At Cais do Sodré train station I caught the commuter train from Lisbon to Cascais which takes around 40 minutes. Trains run from Lisbon to Cascais every 12 minutes at peak times, then every 20 or 30 minutes at other times of day. A single ticket is a bargainous €2.40.
However, there is a snag. Although the station was quiet on the evening I used it, it is apparently crowded, with long queues for tickets, during high season. And since the Lisbon Cascais train is an urban line, tickets cannot be pre-booked. So bear that in mind when planning your journey.
The train from Lisbon to Cascais follows a coastal route, stopping at beaches along the way. Sadly at 10pm that evening it was dark, and I couldn’t see outside. But make a point to sit on the left hand side on your way to Cascais, then on the right hand side on the way back to Lisbon: that way you’ll see the coastal views in daytime.
My journey from Lisbon airport to Cascais by bus and train cost just a few euros in total. But it did take one hour 30 minutes from the airport to our apartment in Cascais.
Taxi from Lisbon to Cascais
Alternatively, my friend Freya arrived at Lisbon airport at lunchtime that same day. She took a taxi direct from Lisbon airport to Cascais. This cost around €30 and took 40 minutes.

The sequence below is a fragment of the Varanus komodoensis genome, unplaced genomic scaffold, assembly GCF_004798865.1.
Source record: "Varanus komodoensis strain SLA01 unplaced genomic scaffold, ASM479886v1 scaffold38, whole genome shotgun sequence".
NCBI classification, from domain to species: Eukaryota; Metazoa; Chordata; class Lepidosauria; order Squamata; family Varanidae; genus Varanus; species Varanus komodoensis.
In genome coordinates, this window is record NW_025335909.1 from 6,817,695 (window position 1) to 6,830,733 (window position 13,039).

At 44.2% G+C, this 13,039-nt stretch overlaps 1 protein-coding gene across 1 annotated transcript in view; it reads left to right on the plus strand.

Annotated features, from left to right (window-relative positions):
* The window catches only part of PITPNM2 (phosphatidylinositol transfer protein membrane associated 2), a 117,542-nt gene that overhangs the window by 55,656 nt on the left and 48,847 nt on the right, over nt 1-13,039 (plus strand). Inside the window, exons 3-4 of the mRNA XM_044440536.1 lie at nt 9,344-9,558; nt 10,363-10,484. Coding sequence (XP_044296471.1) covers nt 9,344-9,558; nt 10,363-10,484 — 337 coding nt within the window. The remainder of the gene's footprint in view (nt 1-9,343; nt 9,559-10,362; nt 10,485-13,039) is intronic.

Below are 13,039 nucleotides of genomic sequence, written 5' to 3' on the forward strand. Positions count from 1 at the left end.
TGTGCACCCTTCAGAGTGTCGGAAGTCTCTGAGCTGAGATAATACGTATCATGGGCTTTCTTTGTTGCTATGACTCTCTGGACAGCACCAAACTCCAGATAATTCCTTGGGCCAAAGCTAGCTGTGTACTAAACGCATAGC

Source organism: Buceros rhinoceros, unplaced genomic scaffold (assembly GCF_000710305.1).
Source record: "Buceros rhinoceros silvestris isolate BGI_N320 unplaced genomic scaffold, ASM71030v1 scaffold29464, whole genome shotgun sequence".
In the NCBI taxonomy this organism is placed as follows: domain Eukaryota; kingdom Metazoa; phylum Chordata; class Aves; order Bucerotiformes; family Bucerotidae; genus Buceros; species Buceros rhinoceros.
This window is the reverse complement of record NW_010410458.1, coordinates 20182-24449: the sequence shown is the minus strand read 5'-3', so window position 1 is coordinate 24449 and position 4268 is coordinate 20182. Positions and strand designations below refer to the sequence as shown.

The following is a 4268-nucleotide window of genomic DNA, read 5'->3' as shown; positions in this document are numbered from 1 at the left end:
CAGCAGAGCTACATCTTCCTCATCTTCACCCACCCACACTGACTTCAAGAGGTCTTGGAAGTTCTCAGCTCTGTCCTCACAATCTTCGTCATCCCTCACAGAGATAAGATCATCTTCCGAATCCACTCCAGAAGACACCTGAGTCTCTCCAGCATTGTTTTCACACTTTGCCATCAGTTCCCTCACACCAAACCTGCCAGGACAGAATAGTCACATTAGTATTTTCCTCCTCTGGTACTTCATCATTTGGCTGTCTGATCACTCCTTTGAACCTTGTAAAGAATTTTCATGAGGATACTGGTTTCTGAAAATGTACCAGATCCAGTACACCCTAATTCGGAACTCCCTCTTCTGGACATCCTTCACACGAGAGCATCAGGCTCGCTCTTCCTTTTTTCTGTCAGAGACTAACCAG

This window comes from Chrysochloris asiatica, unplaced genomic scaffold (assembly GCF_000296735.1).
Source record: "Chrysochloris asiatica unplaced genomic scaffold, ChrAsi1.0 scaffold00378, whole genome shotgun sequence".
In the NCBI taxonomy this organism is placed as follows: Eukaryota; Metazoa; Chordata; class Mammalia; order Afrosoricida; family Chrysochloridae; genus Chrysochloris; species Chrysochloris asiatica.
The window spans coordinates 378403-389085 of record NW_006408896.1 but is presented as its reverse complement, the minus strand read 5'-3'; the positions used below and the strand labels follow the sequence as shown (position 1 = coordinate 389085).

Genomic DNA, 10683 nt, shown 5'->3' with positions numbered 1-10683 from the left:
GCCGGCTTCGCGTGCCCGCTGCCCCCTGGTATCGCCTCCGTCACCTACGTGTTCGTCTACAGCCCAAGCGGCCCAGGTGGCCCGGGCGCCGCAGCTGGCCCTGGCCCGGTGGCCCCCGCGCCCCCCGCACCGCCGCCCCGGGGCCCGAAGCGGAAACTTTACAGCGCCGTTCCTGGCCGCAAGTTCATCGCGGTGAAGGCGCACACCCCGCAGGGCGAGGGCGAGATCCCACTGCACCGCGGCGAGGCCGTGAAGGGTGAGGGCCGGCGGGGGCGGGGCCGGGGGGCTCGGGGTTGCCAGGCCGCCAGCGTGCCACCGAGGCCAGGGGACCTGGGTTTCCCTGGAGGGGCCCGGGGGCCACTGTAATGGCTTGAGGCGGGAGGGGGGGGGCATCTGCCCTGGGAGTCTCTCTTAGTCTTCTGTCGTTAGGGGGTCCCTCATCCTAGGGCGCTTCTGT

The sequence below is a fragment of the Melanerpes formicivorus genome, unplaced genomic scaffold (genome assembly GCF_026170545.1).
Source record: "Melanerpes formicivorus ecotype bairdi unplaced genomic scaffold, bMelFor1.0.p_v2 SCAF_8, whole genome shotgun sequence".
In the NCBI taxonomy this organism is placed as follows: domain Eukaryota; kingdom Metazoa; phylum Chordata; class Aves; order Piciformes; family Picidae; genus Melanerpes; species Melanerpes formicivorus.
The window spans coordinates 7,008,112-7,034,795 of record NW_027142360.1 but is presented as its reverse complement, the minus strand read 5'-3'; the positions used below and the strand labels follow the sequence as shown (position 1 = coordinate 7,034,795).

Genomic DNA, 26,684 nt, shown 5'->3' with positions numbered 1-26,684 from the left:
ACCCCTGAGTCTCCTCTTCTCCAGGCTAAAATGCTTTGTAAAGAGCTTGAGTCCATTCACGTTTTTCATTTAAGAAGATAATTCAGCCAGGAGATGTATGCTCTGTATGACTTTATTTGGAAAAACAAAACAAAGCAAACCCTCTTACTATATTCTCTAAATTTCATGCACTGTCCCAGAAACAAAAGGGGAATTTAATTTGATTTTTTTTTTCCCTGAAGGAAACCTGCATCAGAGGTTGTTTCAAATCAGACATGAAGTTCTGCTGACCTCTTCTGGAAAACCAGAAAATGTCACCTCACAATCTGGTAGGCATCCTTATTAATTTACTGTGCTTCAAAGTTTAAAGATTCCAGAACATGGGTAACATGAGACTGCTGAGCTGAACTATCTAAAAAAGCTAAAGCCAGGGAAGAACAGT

Ultimately, a transfer by car, booked in advance to meet you from the airport, is the quickest and easiest way to travel from Lisbon to Cascais.
26 Fun Things to Do in Cascais
Freya visits her family in Cascais regularly and when she suggested a springtime trip I jumped at the chance to go too. Sure enough, after five days of exploring its beguiling mix of seaside charm and fascinating history, I can understand why everyone loves this town. Here are our top picks of fun things to do in Cascais Portugal.
1. Relax on a Cascais beach
Cascais doesn’t just have one or two beaches, its coastline has seventeen. And thanks to its location, between the Tagus river estuary and the Atlantic, there is quite a variety. The beaches to the west of town which face the ocean are buffeted by strong winds and currents making them a magnet for pro surfers. But the stretches of sand between Cascais and Lisbon are altogether quieter, more sheltered and suitable for family and relaxation.
Since the local Lisbon to Cascais train stops at the beaches en route, it’s easy for visitors to sample a different beach everyday. To reach the Atlantic beaches to the west and north of Cascais you’ll need to either drive, take a bus (there’s one roughly every 30 minutes from Cascais) or hire a bicycle and follow the coastal bike path.
These are some favourite Cascais beaches:
- Praia da Conceição is close to the station with a wide stretch of sand and calm waters for paddling or paddleboarding.